In the event of a workplace emergency, even seconds can make a difference in the safety of your employees and customers.
If dialing 911 from a business phone system isn’t straightforward, that can cause dangerous delays or make it impossible to even call for help. Or if you place an emergency call from an office with multiple buildings, floors, suites, etc., and first responders aren’t sure exactly where the emergency is taking place, that can also cause critical delays in receiving help.
That’s why two new laws in the U.S. aim to improve the emergency capabilities of business phone systems and hopefully save lives. Together, Kari’s Law and Ray Baum’s Act constitute what’s known as Enhanced 911 (E911) compliance.
If you purchased a phone system after February 16, 2020, you need to follow this E911 compliance. Even if you have an existing phone system that enables you to hold off on compliance for a while, you could be better following E911 compliance now, both for the safety of your employees/customers and so that you don’t run into compliance issues down the road.
To follow E911 compliance, your business phone system needs to have three main features:
- Direct 911 dialing: As part of Kari’s Law, phone systems need to be able to dial 911 directly, without having to use a prefix, as many companies require when placing outbound calls.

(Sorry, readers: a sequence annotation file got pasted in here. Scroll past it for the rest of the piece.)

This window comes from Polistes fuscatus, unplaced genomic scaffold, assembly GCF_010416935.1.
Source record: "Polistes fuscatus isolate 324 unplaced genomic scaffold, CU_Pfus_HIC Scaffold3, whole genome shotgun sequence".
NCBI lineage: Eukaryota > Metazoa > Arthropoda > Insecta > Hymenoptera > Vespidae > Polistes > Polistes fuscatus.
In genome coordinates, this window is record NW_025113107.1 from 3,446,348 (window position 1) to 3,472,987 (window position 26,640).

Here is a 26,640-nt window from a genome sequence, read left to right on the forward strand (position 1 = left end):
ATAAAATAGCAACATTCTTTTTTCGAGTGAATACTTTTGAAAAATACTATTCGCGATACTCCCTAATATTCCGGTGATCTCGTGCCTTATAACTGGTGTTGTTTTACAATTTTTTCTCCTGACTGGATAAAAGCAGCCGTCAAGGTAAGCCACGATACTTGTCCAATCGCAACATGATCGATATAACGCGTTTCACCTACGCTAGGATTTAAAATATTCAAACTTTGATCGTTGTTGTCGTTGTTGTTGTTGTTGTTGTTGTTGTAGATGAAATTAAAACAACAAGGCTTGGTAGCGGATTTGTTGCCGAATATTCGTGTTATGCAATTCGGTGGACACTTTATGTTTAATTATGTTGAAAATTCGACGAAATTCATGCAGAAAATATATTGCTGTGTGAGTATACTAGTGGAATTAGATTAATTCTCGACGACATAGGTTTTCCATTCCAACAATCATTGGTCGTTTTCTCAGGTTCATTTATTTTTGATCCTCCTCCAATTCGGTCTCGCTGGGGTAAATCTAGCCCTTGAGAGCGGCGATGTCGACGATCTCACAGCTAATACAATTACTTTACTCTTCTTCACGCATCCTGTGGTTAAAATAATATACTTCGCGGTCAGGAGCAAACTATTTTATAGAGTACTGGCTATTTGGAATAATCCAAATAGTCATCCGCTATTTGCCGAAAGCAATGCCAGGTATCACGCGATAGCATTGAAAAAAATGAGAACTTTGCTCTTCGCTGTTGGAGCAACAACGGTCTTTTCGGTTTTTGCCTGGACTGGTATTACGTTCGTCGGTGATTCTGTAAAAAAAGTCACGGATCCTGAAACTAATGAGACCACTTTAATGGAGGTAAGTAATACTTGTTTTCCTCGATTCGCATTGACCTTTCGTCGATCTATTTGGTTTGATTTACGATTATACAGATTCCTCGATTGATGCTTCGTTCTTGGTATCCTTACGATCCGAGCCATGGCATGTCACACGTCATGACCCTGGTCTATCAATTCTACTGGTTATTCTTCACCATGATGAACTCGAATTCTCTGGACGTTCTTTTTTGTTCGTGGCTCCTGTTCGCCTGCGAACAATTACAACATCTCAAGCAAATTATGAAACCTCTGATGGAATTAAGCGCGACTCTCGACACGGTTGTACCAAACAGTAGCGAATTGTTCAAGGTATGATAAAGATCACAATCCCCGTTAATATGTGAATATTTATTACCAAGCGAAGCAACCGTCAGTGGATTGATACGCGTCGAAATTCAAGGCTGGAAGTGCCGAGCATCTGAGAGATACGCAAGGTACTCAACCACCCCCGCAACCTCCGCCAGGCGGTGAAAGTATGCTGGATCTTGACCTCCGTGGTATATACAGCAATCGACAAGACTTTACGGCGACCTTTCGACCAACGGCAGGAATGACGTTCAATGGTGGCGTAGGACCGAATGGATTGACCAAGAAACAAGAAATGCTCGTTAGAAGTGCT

Tragically, this part of E911 compliance came to be because when Kari Hart Dunn’s nine-year-old daughter tried to call 911 in a Texas motel room to stop a homicide, she was unable to place the call because she didn’t know the phone system required dialing “9” first, before dialing “911.”
In an emergency, you don’t want employees to worry about access codes, especially if someone unfamiliar with the phone system, like a new employee or customer, tries to dial for help.
- Automatic internal notifications for 911 calls: Kari’s Law also requires that a central location needs to be notified if a 911 call is placed through your phone system, such as notifying an administrator via email or sending a text alert to on-site security teams. The party receiving the notification must receive the following:
– Notice that an emergency call occurred.
– A callback number for the party placing the 911 call.
– Location information sent to the public safety answering point (PSAP) during the 911 call.
- Automatic dispatching of geospatial location: Related to Kari’s Law is Ray Baum’s Act, which requires phone systems to dispatch more specific information than just a street address to the PSAP. The location information should include geospatial detail such as the building number, street address, floor number, room number, or other similar information, like coordinates that can be used to respond to the exact location of the calling party quickly.
Following E911 compliance is an important part of providing a safe workplace, and you want to avoid costly penalties for non-compliance. Please consider discussing these laws with your legal counsel, and for help with the technical aspects of compliance, Covene is here for you.